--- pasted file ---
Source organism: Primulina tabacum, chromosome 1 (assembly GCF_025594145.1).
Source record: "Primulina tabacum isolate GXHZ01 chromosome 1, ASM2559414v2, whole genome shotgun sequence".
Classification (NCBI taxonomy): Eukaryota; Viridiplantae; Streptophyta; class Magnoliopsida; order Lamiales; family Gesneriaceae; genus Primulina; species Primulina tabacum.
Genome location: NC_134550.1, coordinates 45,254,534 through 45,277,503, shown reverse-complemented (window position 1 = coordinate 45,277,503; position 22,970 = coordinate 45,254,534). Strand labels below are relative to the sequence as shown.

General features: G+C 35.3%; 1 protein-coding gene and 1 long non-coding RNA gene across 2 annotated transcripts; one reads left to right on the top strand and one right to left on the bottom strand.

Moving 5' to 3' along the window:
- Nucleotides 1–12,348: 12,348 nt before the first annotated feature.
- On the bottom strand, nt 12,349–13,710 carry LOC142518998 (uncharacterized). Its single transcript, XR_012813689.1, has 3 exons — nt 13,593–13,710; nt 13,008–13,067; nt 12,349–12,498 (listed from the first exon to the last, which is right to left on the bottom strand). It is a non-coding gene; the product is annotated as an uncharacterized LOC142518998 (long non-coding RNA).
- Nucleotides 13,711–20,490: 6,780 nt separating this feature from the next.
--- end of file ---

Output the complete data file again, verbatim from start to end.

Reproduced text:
Source organism: Primulina tabacum, chromosome 1 (assembly GCF_025594145.1).
Source record: "Primulina tabacum isolate GXHZ01 chromosome 1, ASM2559414v2, whole genome shotgun sequence".
Classification (NCBI taxonomy): Eukaryota; Viridiplantae; Streptophyta; class Magnoliopsida; order Lamiales; family Gesneriaceae; genus Primulina; species Primulina tabacum.
Genome location: NC_134550.1, coordinates 45,254,534 through 45,277,503, shown reverse-complemented (window position 1 = coordinate 45,277,503; position 22,970 = coordinate 45,254,534). Strand labels below are relative to the sequence as shown.

General features: G+C 35.3%; 1 protein-coding gene and 1 long non-coding RNA gene across 2 annotated transcripts; one reads left to right on the top strand and one right to left on the bottom strand.

Moving 5' to 3' along the window:
- Nucleotides 1–12,348: 12,348 nt before the first annotated feature.
- On the bottom strand, nt 12,349–13,710 carry LOC142518998 (uncharacterized). Its single transcript, XR_012813689.1, has 3 exons — nt 13,593–13,710; nt 13,008–13,067; nt 12,349–12,498 (listed from the first exon to the last, which is right to left on the bottom strand). It is a non-coding gene; the product is annotated as an uncharacterized LOC142518998 (long non-coding RNA).
- Nucleotides 13,711–20,490: 6,780 nt separating this feature from the next.